Let’s move to Somers Town: one of London’s best-kept secretsJan 18, 2019 16:30
It’s ripe with history and character, from magnificent social housing to spooky churches
What’s going for it? We shan’t mention HS2 and the new Euston station (well, OK, just once more). But ’twas ever thus. Apart from a brief fancy period in the early 19th century when Charles Dickens and Mary Wollstonecraft lived here, Somers Town has always been on its uppers, easy prey for grands projets. When London ended at Euston Road in the 18th century, it was famous for being where the city chucked its rubbish in mountainous landfills. By the mid-19th century, London’s most notorious slums were here. In the name of “improvement” and slum clearance, railway companies saw nothing wrong in charging through the neighbourhood with new lines, plonking their stations here, rather than posher Bloomsbury to the south. There’s no escape from the railways. That said, the commuters mostly dart down holes in the ground, leaving Somers Town, these days, one of London’s best-kept secrets, ripe with history and character, like the magnificent 1920s Ossulston Estate social housing, Drummond Street’s Indian cafes, and the spooky St Pancras Old Church, one of the oldest sites of worship in London, in whose churchyard the Hardy Tree grows among gravestones moved by the young Thomas Hardy (when he was an architect) to make way for St Pancras station; railways even bothering the dead.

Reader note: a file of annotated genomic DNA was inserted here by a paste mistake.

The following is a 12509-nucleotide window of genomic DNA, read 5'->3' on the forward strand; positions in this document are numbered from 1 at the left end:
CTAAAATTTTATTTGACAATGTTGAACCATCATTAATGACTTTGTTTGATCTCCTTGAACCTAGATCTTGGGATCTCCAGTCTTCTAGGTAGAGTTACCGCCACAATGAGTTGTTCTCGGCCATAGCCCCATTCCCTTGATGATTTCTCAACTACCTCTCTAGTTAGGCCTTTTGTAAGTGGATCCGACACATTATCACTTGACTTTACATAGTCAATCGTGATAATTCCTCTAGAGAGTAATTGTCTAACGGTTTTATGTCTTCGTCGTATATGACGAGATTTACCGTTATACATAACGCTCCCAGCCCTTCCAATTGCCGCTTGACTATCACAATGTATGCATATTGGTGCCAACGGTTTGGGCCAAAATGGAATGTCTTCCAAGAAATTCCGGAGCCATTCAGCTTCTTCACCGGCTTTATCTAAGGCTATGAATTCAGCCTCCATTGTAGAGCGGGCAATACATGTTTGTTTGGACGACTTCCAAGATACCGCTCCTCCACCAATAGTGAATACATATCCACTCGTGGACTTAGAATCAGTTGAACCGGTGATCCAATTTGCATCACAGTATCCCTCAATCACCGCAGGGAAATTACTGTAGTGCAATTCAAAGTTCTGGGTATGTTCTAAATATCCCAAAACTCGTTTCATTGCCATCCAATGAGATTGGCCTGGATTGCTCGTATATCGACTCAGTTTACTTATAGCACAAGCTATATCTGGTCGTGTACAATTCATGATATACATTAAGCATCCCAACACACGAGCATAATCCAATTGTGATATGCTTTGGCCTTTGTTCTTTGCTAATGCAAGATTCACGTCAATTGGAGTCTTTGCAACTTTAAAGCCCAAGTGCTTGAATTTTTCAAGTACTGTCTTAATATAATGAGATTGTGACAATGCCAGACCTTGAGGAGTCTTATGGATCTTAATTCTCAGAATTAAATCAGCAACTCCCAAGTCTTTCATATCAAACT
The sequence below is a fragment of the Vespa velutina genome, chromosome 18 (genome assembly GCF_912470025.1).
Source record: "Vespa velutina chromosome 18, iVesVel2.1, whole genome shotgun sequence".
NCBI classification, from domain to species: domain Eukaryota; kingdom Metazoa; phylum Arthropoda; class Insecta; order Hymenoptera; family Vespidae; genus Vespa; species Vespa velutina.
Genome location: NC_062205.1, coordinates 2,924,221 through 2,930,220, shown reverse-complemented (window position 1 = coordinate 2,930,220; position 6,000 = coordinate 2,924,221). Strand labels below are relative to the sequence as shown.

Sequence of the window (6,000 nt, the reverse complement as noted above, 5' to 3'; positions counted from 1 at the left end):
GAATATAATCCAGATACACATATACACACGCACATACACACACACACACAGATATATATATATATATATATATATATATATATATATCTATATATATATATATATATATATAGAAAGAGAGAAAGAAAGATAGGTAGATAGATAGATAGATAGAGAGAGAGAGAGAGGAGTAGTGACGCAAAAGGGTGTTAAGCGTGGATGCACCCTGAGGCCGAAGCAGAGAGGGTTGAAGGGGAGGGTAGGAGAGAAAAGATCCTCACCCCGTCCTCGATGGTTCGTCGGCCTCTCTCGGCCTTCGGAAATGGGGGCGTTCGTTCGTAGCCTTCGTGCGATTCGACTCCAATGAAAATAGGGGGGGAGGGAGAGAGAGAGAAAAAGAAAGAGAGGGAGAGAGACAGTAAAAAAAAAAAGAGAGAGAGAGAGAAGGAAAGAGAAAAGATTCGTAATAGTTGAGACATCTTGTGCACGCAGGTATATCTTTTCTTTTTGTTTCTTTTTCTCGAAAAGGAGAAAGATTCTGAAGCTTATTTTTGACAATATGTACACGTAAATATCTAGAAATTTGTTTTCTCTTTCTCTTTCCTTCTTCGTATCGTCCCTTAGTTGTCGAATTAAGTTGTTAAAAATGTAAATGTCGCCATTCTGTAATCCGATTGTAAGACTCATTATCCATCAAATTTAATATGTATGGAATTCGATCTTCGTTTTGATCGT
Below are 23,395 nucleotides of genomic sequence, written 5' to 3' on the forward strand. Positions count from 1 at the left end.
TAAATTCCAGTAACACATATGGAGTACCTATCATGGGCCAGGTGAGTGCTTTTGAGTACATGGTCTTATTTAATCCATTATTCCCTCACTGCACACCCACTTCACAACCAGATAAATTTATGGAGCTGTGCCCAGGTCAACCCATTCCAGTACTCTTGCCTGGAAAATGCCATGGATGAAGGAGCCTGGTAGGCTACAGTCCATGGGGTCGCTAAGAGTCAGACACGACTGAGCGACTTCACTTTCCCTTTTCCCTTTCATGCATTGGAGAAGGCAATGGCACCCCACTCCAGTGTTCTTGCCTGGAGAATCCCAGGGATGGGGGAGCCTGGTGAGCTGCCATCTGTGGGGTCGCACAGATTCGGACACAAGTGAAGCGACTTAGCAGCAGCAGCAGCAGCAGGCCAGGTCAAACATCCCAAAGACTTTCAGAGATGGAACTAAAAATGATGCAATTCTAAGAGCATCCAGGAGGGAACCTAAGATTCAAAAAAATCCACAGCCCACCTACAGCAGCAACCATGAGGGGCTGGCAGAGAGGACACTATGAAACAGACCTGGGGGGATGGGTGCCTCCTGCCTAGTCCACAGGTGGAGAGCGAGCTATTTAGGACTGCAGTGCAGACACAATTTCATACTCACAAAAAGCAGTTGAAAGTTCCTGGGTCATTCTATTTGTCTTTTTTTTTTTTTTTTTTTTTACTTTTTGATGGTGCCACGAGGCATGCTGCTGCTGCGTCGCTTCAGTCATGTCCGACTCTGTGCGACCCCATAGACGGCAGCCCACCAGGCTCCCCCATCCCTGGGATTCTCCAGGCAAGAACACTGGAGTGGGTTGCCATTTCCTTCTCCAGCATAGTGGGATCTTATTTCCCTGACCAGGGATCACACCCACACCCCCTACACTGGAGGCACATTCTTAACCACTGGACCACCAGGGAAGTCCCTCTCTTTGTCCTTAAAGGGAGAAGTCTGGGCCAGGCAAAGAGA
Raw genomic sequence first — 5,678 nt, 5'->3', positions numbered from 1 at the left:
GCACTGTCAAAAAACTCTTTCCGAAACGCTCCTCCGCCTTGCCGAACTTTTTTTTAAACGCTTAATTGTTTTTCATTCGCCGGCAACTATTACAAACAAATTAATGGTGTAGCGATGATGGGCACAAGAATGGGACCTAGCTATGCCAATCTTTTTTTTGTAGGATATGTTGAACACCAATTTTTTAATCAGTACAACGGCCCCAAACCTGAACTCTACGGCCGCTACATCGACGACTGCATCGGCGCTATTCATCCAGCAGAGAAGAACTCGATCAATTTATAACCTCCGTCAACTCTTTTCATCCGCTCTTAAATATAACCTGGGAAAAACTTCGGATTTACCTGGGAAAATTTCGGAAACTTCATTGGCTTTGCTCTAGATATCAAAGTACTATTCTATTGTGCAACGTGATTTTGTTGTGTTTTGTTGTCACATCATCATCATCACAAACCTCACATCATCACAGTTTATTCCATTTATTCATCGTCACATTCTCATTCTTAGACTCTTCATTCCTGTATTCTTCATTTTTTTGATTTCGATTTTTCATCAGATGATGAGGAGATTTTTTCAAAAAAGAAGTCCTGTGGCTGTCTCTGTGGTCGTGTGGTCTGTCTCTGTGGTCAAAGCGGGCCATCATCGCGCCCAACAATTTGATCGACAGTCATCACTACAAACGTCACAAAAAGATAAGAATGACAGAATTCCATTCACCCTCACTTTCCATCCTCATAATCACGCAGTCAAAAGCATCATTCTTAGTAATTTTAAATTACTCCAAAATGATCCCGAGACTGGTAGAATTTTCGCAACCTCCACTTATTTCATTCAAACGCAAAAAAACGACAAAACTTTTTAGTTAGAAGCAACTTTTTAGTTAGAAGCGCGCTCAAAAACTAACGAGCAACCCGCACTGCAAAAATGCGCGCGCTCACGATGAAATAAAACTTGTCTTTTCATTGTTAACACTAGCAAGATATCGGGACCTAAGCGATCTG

The case against The disruption of HS2 construction for years to come. Gruff around the edges. Euston Road is choked with traffic and pollution 24/7. Continue reading...